Bitcoin (c) Alexander Kirch, Shutterstock 2014

US Authorities Set For Silk Road Bitcoin Sale

The state gets drawn into the virtual currency game

On by Max Smolaks 0

US authorities are due to decide what to do with 29,655 bitcoins seized from illegal online marketplace Silk Road by the FBI last October, in what was the largest ever seizure of virtual currency, worth £16.44 million at today’s prices.

According to Reuters, the hoard of bitcoins hadn’t been claimed, and its ownership was transferred to the US Marshals Service, which would usually dispose of the goods through an auction. The problem is, Bitcoin market is extremely volatile, and the timing of the sale could mean a difference in millions of dollars. The funds were worth just $3.6 million when Silk Road was closed.

Unlawful gains

Silk Road was hosted on the anonymous Tor network and used to sell everything from drugs and weapons to malware, forged documents and stolen credit card details, before the FBI arrested Ross William Ulbricht, a 29 year old US citizen who allegedly ran the website since 2011 under the alias Dread Pirate Roberts.

Bitcoin (c) Julia Zakharova, Shutterstock 2014Silk Road used Bitcoin as the currency of choice, and following the arrest, the FBI found 29,655 BTC in the accounts that were linked to the website. However, there are another 144,336 bitcoins worth around £78 million that were stashed on Ulbricht’s laptop and technically still belong to him.

Experts were previously worried that the seizure of a large quantity of bitcoins could raise the price of the remaining BTC, since their overall number is limited by design. At the same time, a fire sale by the US government could potentially drive the price down. Any profits would be transferred to a special fund within the US Justice department, and used to finance law enforcement activities.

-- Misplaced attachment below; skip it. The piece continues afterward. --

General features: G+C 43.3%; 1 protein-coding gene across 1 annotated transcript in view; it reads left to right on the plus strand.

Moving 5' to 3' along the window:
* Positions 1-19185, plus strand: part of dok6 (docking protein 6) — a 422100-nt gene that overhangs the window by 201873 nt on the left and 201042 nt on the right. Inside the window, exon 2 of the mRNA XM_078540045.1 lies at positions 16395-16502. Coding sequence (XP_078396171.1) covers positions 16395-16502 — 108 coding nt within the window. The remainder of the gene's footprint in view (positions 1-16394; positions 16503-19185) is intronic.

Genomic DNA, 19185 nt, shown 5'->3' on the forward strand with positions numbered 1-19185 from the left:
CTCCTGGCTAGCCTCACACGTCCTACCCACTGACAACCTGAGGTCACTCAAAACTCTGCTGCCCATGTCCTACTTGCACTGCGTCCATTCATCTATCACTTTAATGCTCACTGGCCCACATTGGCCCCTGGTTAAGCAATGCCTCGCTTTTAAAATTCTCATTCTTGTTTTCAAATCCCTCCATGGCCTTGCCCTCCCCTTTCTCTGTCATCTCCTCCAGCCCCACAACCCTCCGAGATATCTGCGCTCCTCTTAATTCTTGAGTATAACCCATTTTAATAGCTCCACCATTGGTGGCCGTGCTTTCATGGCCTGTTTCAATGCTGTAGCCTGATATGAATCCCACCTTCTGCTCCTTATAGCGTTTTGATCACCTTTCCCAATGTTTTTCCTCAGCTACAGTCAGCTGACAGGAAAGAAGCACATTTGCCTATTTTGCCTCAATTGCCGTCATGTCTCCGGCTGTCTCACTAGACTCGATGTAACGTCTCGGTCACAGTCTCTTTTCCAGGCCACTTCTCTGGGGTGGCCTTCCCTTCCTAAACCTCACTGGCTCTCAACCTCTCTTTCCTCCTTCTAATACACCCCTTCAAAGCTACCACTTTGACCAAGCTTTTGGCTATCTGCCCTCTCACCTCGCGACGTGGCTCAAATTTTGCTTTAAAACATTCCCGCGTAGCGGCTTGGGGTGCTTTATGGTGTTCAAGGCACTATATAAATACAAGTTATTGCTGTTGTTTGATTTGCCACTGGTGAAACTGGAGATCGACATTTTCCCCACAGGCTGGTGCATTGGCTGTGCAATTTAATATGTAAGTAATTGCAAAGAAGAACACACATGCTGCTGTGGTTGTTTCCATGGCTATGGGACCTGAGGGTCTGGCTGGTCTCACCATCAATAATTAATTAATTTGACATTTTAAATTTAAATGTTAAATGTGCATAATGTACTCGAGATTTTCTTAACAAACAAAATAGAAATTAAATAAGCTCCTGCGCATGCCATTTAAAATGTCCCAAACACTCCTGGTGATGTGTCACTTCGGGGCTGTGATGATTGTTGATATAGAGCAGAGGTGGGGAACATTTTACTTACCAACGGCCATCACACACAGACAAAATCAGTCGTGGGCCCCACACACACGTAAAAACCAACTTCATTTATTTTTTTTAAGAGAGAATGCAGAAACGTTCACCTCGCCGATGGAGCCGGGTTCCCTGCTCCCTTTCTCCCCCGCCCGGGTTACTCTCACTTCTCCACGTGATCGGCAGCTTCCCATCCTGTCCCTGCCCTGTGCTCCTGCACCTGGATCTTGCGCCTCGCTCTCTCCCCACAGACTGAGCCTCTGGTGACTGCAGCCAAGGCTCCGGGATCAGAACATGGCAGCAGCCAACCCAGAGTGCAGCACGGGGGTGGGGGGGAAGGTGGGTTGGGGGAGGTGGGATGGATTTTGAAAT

The FBI claimed that over 9.5 million bitcoins had been traded on the Silk Road since the site went live, constituting roughly 80 percent of all BTC currently in circulation.

The US government is still developing its approach to Bitcoin, concerned about its anonymous, decentralised nature that makes the virtual currency perfect for money laundering operations. However financial institutions appear to have already made their choice. In December 2013, analysts at Bank of America publicly acknowledged that Bitcoin offers “many benefits” over traditional currencies and has a “clear potential for growth”, while earlier this month, Wells Fargo, the largest US bank by market cap, announced its intention to offer Bitcoin services.

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Max Smolaks
Author: Max Smolaks
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